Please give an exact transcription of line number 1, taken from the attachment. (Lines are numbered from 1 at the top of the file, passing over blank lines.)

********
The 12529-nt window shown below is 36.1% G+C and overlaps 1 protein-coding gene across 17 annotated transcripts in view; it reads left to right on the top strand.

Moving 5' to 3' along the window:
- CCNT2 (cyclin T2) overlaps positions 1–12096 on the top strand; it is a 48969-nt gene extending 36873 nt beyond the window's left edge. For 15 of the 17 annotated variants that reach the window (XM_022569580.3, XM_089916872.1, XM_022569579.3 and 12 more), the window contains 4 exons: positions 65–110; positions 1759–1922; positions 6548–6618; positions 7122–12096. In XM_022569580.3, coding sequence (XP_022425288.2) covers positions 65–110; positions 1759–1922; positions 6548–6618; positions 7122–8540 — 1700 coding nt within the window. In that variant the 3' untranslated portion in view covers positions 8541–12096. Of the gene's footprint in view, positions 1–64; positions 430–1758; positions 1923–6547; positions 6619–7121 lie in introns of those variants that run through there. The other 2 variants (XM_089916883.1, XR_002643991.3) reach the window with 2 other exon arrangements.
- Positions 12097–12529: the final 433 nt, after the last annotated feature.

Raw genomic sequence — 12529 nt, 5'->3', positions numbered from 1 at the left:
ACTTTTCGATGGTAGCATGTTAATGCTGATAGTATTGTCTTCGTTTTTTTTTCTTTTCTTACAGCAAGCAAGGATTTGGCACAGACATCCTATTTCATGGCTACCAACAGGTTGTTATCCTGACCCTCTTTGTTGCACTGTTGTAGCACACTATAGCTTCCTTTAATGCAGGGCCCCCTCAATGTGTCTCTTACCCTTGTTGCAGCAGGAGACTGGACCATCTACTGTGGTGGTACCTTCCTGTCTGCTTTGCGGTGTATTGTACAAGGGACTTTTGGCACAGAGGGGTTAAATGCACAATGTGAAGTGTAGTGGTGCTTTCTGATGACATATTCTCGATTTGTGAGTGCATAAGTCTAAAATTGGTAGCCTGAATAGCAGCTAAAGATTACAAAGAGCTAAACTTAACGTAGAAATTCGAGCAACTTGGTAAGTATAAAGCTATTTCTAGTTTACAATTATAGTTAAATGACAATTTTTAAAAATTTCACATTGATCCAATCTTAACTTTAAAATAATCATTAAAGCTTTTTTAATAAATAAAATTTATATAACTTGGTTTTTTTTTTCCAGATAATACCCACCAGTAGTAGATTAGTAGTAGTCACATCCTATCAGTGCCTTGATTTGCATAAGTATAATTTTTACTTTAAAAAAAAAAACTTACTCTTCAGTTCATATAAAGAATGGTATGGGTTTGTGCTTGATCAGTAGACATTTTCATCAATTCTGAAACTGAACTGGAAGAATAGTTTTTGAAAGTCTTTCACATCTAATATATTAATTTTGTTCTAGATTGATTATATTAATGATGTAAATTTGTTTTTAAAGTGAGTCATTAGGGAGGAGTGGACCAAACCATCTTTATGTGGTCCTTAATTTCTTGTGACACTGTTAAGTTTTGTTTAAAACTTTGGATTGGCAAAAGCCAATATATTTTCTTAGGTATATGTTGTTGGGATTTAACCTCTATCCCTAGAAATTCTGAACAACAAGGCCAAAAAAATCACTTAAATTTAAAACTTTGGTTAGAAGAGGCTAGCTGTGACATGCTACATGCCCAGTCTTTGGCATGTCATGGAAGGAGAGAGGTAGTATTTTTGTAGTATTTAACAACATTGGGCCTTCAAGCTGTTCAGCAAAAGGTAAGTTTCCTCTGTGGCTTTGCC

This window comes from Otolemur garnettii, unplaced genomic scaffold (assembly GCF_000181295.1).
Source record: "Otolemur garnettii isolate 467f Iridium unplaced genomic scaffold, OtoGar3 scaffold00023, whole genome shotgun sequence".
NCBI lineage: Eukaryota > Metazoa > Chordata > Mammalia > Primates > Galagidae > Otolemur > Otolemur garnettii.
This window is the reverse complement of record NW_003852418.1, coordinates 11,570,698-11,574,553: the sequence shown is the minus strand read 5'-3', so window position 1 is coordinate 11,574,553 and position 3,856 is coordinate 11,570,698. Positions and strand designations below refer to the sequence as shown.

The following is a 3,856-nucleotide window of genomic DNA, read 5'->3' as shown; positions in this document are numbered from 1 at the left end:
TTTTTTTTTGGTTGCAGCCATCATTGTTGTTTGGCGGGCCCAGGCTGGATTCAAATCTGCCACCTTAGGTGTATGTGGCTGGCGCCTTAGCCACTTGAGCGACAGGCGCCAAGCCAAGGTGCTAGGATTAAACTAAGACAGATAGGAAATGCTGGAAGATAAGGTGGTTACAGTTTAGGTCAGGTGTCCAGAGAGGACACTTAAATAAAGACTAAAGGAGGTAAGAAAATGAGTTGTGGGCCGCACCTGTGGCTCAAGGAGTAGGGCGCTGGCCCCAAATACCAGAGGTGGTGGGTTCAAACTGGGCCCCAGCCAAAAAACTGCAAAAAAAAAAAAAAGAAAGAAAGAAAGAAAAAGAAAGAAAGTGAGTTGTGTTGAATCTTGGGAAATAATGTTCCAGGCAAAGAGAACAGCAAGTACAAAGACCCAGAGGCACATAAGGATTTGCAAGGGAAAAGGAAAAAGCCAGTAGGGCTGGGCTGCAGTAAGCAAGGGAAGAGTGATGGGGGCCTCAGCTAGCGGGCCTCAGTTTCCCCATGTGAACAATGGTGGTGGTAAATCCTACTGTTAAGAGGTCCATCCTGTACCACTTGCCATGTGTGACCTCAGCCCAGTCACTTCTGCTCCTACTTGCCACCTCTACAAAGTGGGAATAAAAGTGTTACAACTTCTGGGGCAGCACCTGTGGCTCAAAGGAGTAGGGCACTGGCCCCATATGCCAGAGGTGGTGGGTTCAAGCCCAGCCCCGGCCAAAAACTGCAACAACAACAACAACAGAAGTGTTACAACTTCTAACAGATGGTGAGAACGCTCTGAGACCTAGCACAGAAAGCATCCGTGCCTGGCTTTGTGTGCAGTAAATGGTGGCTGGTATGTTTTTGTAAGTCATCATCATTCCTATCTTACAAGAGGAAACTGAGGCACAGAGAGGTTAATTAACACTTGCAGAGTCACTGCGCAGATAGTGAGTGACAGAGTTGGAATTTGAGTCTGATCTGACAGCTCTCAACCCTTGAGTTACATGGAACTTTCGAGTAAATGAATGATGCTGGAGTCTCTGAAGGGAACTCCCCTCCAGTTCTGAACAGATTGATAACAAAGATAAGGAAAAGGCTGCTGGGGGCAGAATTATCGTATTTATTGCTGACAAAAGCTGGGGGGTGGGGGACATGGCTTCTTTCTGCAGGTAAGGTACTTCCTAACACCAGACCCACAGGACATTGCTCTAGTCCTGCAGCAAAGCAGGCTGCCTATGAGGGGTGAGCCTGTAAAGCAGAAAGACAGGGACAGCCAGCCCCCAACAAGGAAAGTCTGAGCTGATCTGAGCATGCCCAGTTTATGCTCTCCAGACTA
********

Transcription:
The 12529-nt window shown below is 36.1% G+C and overlaps 1 protein-coding gene across 17 annotated transcripts in view; it reads left to right on the top strand.